FIRST LEGO League Mentor and Referee/Head Referee since 2011.

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                • #53
                  Originally posted by amy.eddy View Post
                  Last year I saw a youtube video of the coolest little robot who got almost half the missions with just two permanent attachments! https://www.youtube.com/watch?v=kA-g...UHer8WSUL2RPef.
                  Really just one attachment. The 4th motor was only used to water the flower. That robot could have done the slingshot and delivered water and rain and repair a pipeline given more time. One attachment to do every mission. I tell teams all attachments are a stick or a box. This one is a boxy stick. Or is it a sticky box? Very flexible and efficient. I would give this team a near perfect robot design eval.

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                  • #54
                    Brian,

                    Hey, I'm in Michigan, what area are you in? Maybe we could do a team meetup at some point if that would be useful.

                    Specifically with regards to the kids having not enough time - we try to treat the time limit as a focusing/narrowing/improvement point. If the attachment doesn't attach in seconds, then we suggest that they need to rework it. We do a lot of "real world" timing to make the point clear.

                    Also at the start of the year, we have them contemplate designs that work well for this sort of thing in general. (What types of attachments can be made quickly and securely?) That sort of thing.

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                    • #55
                      Originally posted by amy.eddy View Post

                      1. Let them do single missions, but focus on reliability. Every meeting, you should say that they need to combine missions, but when they inevitably do a single mission, don't worry about it. It's their robot design and you can totally make it to state with single mission launches. We usually end up with 5 or 6 launches and maybe 1 or 2 of those will do two missions at once. The rest are all single, and I'm okay with that.
                      Thanks for the awesome tips!! Yes, this is exactly where we are. At the qualifying tournament last month, we ran 7 missions with 5 launches from base. 3 of those (solar panel, space travel, tube) are directly out and back with no turns, so even if we combined them, we'd probably only save a few seconds.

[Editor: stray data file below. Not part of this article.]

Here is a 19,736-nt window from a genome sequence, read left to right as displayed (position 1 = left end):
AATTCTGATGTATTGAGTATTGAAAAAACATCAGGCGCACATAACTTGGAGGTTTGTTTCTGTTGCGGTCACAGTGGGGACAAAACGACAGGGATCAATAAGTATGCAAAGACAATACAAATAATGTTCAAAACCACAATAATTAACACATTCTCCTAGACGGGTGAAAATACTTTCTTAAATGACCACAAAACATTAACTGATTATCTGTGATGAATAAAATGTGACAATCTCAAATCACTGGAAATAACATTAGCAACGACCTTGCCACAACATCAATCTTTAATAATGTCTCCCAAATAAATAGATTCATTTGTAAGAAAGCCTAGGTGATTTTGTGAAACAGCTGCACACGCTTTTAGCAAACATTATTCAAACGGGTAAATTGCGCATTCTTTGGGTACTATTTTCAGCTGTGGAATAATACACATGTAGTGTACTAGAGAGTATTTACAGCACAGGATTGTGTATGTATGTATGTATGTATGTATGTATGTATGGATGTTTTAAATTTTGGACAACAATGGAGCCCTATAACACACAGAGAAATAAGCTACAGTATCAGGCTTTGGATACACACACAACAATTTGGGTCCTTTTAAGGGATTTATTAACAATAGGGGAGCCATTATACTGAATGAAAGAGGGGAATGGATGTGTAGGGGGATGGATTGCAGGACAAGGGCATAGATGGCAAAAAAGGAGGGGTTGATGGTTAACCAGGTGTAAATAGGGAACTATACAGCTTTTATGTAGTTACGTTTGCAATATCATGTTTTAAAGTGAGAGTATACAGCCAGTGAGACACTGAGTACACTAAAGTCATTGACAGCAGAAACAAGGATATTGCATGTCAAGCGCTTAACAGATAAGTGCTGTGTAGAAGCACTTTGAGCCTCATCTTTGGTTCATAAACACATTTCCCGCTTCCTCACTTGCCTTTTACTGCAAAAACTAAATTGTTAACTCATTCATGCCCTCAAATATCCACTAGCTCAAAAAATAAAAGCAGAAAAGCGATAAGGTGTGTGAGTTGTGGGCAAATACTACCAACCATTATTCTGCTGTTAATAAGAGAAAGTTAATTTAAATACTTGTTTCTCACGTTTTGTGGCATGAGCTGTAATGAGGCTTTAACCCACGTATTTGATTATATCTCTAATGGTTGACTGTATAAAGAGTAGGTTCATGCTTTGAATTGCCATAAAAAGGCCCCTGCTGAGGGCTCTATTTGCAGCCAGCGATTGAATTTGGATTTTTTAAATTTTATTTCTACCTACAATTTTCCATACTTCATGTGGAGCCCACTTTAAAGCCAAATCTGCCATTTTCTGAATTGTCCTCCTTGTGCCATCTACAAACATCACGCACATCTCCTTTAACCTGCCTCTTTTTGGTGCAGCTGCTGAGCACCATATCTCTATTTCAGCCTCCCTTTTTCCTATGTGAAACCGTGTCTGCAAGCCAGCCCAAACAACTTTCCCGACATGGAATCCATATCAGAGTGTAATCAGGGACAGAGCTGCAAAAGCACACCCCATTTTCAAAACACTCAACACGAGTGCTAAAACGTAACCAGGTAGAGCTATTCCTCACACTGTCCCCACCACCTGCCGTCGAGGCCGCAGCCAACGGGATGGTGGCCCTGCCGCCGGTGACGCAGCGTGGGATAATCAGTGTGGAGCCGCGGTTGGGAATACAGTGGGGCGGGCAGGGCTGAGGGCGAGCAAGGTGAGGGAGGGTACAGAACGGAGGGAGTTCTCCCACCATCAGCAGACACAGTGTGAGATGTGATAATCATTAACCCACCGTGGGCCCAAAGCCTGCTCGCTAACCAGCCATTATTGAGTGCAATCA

Originally posted by amy.eddy View Post

                      2a) Helping them figure out how to align the robot (either locations on the mat, a jig, etc.). This year my kids made an "L" on the back of the robot and align it with the L in Lego or League on the mat. Last year they had a jig.
                      Oh absolutely. We would lose half our points if we didn't have the jig in place.

                      Originally posted by amy.eddy View Post

                      2b) Helping them figure out a master menu program (https://www.startingpoints.com/maste...ot/programming). You will likely need to teach them some EV3Lessons.com stuff for them to get it, but its totally worth it.
                      I've considered this one, but currently don't see how it would save us any time. The kids intentionally name all the programs "01 space travel", "02 tube", "03 extraction", etc. etc. so that they show up on the brick in order. Then they have them all preloaded into the "recent run" menu option, meaning running the next program is simply 'down button', 'middle button'. Programming them into one long program so that the next mission ran when a brick button is pushed would only eliminate a single button push, wouldn't it? Half a second maybe?

                      Originally posted by amy.eddy View Post

                      2c) Helping them figure out how to get attachments on/off quickly and/or reusing attachments for multiple missions. That last can generate a lot of creativity. Last year I saw a youtube video of the coolest little robot who got almost half the missions with just two permanent attachments! https://www.youtube.com/watch?v=kA-g...UHer8WSUL2RPef. We tend to use a dog gear design, but there are ton of different ways to approach this issue.
                      Yes, yes, yes, yes, yes. We work closely with another team, and the difference between the two teams was night and day -- we were running 7 missions on one attachment and adding additional items with axles that were instant on/off. They were running 6 missions with 4 different attachment changes, including taking one attachment off, then putting it back on later in the match. A few days after the qualifying tournament, we finished our 7 missions with 30 seconds to go. They were getting 4 or 5 missions done when time ran out. A full minute of the 2.5 minutes was being spent in base (where, of course, they're receiving 0 points). Fortunately, they fixed the problem of numerous attachment changes and they're quickly catching up to our team!